Licensure Reciprocity: Nevada

Expanding the Pool of Teachers Policy


The state should help to make licenses fully portable among states, with appropriate safeguards.

Does not meet goal
Suggested Citation:
National Council on Teacher Quality. (2011). Licensure Reciprocity: Nevada results. State Teacher Policy Database. [Data set].
Retrieved from:

Analysis of Nevada's policies

Nevada does not support licensure reciprocity for certified teachers from other states.

Regrettably, Nevada grants a waiver for its licensing tests to any out-of-state teacher with a valid standard license from a state other than Iowa, Maine, Montana, Nebraska or Rhode Island, and who also has one year of experience.

Teachers with valid out-of-state certificates may be eligible for Nevada's initial teaching license. Applicants must have three years of teaching experience, a requirement for which there is no apparent justification. Furthermore, Nevada routinely reviews the college transcripts of licensed out-of-state teachers. States that reach a determination about an applicant's licensure status on the basis of the course titles listed on the applicant's transcript may end up mistakenly equating the amount of required coursework with the teacher's qualifications.

Nevada also requires all out-of-state teachers to either take coursework or pass examinations pertaining to Nevada school law, the Nevada Constitution and the U.S. Constitution.

Nevada is also a participant in the NASDTEC Interstate Agreement; however, the latest iteration of this agreement no longer purports to be a reciprocity agreement among states and thus is no longer included in this analysis.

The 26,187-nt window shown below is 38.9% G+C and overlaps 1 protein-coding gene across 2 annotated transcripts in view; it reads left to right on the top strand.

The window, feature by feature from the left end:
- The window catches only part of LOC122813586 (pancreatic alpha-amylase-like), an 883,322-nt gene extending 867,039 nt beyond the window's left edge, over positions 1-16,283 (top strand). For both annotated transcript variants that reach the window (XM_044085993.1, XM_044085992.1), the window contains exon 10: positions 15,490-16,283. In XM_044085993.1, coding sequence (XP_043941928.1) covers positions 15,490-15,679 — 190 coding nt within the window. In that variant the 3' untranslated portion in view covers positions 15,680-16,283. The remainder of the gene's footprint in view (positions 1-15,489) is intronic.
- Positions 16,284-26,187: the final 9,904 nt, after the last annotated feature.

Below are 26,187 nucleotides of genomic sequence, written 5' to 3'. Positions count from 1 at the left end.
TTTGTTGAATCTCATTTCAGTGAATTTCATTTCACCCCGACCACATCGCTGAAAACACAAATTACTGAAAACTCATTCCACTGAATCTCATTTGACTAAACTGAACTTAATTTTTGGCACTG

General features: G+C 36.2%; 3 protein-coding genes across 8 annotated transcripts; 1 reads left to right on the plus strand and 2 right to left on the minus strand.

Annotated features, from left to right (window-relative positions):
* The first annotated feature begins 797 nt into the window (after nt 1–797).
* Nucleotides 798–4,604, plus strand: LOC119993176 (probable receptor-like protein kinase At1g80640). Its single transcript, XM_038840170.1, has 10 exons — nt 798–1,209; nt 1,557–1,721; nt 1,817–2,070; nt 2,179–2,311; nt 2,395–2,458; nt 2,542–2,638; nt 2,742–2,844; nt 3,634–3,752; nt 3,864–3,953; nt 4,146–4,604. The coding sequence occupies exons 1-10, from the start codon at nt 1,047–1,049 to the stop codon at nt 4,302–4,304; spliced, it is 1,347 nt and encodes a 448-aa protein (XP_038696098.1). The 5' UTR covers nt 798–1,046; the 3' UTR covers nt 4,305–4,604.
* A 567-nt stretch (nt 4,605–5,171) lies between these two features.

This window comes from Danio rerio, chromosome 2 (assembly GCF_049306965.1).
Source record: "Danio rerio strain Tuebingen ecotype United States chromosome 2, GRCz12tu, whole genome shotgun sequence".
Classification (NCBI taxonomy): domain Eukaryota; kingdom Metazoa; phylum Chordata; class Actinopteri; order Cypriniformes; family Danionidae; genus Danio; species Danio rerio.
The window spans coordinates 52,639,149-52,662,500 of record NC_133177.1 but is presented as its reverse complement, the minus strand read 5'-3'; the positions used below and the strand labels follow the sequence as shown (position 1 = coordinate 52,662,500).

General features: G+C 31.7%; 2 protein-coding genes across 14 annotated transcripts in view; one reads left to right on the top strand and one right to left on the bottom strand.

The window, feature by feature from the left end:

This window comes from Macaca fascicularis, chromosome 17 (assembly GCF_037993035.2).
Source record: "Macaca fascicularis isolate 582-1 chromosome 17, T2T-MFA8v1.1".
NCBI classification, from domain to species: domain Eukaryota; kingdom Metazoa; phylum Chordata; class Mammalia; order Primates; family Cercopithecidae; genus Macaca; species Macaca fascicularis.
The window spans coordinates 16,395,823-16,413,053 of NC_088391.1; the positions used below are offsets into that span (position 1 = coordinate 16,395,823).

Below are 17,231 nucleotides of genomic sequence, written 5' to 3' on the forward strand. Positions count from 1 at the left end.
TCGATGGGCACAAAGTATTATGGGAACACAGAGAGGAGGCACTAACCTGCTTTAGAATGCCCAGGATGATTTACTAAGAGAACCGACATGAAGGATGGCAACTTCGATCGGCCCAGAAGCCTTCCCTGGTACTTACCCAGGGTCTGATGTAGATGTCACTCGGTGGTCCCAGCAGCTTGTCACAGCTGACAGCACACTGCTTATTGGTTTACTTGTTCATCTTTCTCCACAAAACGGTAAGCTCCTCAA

Recommendations for Nevada

To uphold standards, require that teachers coming from other states meet testing requirements.
Nevada takes considerable risk by granting a waiver for its licensing tests to certain out-of-state teachers with a standard license and one year of experience. The state should not provide any waivers of its teacher tests unless an applicant can provide evidence of a passing score under its own standards. The negative impact on student learning stemming from a teacher's inadequate subject-matter knowledge is not mitigated by the teacher's having a license and experience.

Offer a standard license to certified out-of-state teachers, absent unnecessary requirements.
Nevada should consider adopting a more flexible policy regarding portability and offer out-of-state teachers comparable licensure. It should also reconsider its experience requirement because if the state is willing to hire its own inexperienced teachers, it is not clear why it is unwilling to hire inexperienced teachers from other states, unless the state has too great a supply of teachers and needs to discourage applicants.

Also, transcript reviews are not a particularly meaningful or efficient exercise, and the state should consider discontinuing its requirement for the submission of transcripts for all teachers. Transcript analysis is likely to result in additional coursework requirements, even for traditionally prepared teachers; alternate route teachers, on the other hand, may have to virtually begin anew, repeating some, most or all of a teacher preparation program in Nevada.